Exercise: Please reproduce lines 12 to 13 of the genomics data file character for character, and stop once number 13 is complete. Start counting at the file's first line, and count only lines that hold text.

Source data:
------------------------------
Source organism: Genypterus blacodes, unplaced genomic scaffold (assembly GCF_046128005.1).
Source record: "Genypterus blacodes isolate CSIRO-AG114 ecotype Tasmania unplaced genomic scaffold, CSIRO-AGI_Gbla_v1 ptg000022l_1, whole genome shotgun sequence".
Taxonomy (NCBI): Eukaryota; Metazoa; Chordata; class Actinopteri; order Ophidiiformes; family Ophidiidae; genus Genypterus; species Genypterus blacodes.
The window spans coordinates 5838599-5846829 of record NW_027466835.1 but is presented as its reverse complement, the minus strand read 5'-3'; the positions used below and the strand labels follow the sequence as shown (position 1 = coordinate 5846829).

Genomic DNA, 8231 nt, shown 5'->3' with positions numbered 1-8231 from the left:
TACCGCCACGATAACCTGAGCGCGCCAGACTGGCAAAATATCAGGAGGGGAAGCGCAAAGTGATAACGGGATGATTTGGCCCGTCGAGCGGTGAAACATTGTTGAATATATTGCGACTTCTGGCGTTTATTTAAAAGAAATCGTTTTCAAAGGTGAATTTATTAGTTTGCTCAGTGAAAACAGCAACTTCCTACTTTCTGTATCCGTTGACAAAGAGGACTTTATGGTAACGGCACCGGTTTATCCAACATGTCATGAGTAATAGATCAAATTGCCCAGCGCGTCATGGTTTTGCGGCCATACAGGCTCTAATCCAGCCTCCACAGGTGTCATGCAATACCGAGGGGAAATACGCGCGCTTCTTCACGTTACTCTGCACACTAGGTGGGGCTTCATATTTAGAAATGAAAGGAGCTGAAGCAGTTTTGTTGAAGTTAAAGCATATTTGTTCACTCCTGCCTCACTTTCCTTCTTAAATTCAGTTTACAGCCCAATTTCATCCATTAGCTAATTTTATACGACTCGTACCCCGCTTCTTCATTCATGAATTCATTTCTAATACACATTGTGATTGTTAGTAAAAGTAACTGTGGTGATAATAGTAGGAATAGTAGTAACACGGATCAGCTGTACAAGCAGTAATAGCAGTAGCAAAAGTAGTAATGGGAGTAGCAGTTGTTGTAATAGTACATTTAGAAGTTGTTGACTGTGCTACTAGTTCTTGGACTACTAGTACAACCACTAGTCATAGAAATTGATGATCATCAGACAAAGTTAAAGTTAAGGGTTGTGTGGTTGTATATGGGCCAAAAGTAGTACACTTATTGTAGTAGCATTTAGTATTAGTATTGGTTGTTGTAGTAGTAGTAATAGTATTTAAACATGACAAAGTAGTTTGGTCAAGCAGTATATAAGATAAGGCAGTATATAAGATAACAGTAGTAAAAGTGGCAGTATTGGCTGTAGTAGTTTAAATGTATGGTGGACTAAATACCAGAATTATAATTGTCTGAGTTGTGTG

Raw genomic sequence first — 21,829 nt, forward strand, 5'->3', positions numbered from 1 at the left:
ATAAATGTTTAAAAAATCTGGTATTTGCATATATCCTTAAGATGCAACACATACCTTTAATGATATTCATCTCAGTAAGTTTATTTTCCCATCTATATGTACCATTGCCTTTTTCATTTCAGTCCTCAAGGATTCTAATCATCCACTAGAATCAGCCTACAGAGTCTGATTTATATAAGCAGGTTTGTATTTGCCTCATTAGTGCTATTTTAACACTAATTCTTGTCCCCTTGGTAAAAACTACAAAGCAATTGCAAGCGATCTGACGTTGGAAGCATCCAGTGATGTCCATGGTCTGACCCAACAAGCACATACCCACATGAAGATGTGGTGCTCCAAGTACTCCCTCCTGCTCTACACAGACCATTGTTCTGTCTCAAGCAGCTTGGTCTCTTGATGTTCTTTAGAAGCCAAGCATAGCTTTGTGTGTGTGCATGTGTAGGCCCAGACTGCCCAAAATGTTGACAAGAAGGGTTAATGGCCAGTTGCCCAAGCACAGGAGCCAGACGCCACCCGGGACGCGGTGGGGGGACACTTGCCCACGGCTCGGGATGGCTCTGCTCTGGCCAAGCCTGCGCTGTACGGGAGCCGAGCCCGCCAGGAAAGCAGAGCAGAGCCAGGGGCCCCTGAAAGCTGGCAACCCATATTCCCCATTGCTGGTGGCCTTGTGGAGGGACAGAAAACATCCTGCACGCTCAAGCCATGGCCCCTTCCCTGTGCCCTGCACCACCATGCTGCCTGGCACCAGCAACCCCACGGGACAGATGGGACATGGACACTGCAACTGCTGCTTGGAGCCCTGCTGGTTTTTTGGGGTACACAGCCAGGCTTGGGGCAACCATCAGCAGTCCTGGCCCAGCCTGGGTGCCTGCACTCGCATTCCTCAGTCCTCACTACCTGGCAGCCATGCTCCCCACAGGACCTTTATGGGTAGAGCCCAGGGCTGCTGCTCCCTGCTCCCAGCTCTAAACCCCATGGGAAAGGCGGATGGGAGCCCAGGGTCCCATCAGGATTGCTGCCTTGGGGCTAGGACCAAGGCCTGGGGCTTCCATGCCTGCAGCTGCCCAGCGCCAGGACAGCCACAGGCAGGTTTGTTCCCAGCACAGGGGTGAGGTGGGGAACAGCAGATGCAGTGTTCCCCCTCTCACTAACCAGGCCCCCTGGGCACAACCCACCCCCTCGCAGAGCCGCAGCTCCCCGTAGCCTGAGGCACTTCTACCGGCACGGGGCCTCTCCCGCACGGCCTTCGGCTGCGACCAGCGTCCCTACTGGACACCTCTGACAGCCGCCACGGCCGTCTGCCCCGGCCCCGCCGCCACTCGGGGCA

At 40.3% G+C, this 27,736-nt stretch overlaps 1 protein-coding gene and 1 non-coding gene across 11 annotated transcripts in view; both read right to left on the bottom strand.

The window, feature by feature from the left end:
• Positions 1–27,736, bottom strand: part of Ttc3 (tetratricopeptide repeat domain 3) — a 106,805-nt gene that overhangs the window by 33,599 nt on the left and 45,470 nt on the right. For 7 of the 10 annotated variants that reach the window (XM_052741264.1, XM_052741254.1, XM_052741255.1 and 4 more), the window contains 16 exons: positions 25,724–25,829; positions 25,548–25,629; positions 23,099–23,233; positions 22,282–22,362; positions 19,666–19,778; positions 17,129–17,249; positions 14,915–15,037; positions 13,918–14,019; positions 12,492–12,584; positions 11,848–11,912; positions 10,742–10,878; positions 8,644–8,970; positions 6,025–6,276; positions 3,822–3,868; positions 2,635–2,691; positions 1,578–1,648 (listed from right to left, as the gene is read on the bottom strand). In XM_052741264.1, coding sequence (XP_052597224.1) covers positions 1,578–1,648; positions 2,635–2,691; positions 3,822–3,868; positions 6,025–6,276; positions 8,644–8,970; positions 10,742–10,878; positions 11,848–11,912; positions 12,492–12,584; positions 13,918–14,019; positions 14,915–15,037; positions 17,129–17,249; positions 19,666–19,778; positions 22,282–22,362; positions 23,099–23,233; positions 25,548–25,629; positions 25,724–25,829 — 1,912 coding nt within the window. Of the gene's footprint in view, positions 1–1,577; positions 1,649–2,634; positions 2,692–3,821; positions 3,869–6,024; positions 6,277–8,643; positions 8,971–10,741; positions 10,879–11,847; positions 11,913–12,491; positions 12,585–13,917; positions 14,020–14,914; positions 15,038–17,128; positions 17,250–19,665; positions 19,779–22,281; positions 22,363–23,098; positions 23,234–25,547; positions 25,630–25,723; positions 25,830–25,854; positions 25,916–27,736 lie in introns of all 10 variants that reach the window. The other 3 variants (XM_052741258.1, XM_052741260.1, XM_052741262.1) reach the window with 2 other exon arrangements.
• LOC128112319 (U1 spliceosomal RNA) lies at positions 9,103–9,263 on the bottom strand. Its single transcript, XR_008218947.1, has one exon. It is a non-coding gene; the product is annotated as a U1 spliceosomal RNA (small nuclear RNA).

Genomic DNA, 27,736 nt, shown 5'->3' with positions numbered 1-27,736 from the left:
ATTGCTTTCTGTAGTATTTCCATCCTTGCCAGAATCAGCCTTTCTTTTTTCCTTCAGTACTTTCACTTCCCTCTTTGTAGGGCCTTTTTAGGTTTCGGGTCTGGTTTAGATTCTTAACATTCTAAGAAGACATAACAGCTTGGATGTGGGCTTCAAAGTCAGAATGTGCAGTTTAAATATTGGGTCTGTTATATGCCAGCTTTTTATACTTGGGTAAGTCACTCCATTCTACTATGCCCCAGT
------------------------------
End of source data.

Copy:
• LOC128112319 (U1 spliceosomal RNA) lies at positions 9,103–9,263 on the bottom strand. Its single transcript, XR_008218947.1, has one exon. It is a non-coding gene; the product is annotated as a U1 spliceosomal RNA (small nuclear RNA).

Genomic DNA, 27,736 nt, shown 5'->3' with positions numbered 1-27,736 from the left: